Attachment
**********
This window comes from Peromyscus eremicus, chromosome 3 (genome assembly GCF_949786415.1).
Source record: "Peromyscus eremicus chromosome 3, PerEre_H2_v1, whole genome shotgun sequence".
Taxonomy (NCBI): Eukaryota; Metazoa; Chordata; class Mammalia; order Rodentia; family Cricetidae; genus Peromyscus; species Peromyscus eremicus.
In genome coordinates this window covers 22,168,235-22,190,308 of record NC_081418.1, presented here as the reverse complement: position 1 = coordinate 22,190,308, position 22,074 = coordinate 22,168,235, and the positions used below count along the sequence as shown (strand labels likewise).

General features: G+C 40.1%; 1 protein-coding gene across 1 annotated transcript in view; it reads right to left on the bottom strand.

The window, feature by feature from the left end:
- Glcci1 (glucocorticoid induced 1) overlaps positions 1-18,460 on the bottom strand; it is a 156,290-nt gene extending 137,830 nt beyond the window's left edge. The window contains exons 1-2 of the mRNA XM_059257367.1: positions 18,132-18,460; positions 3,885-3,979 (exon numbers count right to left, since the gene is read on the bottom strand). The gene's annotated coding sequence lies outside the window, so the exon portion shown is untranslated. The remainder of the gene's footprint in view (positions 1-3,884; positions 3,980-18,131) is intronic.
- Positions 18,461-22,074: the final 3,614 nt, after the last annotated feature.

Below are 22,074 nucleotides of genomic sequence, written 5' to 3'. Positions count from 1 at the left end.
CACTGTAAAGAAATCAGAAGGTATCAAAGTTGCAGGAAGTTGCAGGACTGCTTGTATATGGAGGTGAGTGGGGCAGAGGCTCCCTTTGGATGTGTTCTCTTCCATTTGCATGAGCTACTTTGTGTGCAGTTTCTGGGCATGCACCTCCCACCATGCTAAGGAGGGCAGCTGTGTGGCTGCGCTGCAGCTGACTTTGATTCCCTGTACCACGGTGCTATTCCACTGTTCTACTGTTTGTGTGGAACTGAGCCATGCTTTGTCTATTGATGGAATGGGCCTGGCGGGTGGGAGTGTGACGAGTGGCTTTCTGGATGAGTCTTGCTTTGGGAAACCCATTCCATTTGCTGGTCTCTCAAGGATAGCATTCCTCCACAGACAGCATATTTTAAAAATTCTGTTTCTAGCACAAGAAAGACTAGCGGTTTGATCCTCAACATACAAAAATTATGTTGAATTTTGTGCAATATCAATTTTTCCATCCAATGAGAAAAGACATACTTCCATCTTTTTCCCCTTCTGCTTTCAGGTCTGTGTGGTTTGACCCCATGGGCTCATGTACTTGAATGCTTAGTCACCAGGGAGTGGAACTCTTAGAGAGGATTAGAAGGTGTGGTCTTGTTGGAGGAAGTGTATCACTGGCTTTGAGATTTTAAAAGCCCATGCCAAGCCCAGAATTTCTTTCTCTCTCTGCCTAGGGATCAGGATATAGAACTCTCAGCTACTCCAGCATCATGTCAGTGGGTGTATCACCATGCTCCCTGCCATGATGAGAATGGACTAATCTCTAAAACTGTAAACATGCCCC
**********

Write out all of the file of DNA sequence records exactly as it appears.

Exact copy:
This window comes from Peromyscus eremicus, chromosome 3 (genome assembly GCF_949786415.1).
Source record: "Peromyscus eremicus chromosome 3, PerEre_H2_v1, whole genome shotgun sequence".
Taxonomy (NCBI): Eukaryota; Metazoa; Chordata; class Mammalia; order Rodentia; family Cricetidae; genus Peromyscus; species Peromyscus eremicus.
In genome coordinates this window covers 22,168,235-22,190,308 of record NC_081418.1, presented here as the reverse complement: position 1 = coordinate 22,190,308, position 22,074 = coordinate 22,168,235, and the positions used below count along the sequence as shown (strand labels likewise).

General features: G+C 40.1%; 1 protein-coding gene across 1 annotated transcript in view; it reads right to left on the bottom strand.

The window, feature by feature from the left end:
- Glcci1 (glucocorticoid induced 1) overlaps positions 1-18,460 on the bottom strand; it is a 156,290-nt gene extending 137,830 nt beyond the window's left edge. The window contains exons 1-2 of the mRNA XM_059257367.1: positions 18,132-18,460; positions 3,885-3,979 (exon numbers count right to left, since the gene is read on the bottom strand). The gene's annotated coding sequence lies outside the window, so the exon portion shown is untranslated. The remainder of the gene's footprint in view (positions 1-3,884; positions 3,980-18,131) is intronic.
- Positions 18,461-22,074: the final 3,614 nt, after the last annotated feature.

Below are 22,074 nucleotides of genomic sequence, written 5' to 3'. Positions count from 1 at the left end.
CACTGTAAAGAAATCAGAAGGTATCAAAGTTGCAGGAAGTTGCAGGACTGCTTGTATATGGAGGTGAGTGGGGCAGAGGCTCCCTTTGGATGTGTTCTCTTCCATTTGCATGAGCTACTTTGTGTGCAGTTTCTGGGCATGCACCTCCCACCATGCTAAGGAGGGCAGCTGTGTGGCTGCGCTGCAGCTGACTTTGATTCCCTGTACCACGGTGCTATTCCACTGTTCTACTGTTTGTGTGGAACTGAGCCATGCTTTGTCTATTGATGGAATGGGCCTGGCGGGTGGGAGTGTGACGAGTGGCTTTCTGGATGAGTCTTGCTTTGGGAAACCCATTCCATTTGCTGGTCTCTCAAGGATAGCATTCCTCCACAGACAGCATATTTTAAAAATTCTGTTTCTAGCACAAGAAAGACTAGCGGTTTGATCCTCAACATACAAAAATTATGTTGAATTTTGTGCAATATCAATTTTTCCATCCAATGAGAAAAGACATACTTCCATCTTTTTCCCCTTCTGCTTTCAGGTCTGTGTGGTTTGACCCCATGGGCTCATGTACTTGAATGCTTAGTCACCAGGGAGTGGAACTCTTAGAGAGGATTAGAAGGTGTGGTCTTGTTGGAGGAAGTGTATCACTGGCTTTGAGATTTTAAAAGCCCATGCCAAGCCCAGAATTTCTTTCTCTCTCTGCCTAGGGATCAGGATATAGAACTCTCAGCTACTCCAGCATCATGTCAGTGGGTGTATCACCATGCTCCCTGCCATGATGAGAATGGACTAATCTCTAAAACTGTAAACATGCCCC